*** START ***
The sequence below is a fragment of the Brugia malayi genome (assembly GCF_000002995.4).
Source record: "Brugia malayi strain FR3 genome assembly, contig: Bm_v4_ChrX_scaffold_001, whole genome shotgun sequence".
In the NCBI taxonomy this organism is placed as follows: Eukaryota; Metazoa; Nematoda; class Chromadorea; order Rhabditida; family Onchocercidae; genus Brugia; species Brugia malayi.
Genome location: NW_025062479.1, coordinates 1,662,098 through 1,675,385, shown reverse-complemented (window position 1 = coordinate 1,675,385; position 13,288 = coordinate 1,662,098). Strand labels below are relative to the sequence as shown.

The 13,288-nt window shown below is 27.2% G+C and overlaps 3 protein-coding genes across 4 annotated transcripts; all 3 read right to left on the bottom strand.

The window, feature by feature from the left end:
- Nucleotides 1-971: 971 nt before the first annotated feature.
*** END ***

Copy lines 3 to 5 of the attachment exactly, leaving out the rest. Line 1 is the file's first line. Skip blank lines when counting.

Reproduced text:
In the NCBI taxonomy this organism is placed as follows: Eukaryota; Metazoa; Nematoda; class Chromadorea; order Rhabditida; family Onchocercidae; genus Brugia; species Brugia malayi.
Genome location: NW_025062479.1, coordinates 1,662,098 through 1,675,385, shown reverse-complemented (window position 1 = coordinate 1,675,385; position 13,288 = coordinate 1,662,098). Strand labels below are relative to the sequence as shown.

The 13,288-nt window shown below is 27.2% G+C and overlaps 3 protein-coding genes across 4 annotated transcripts; all 3 read right to left on the bottom strand.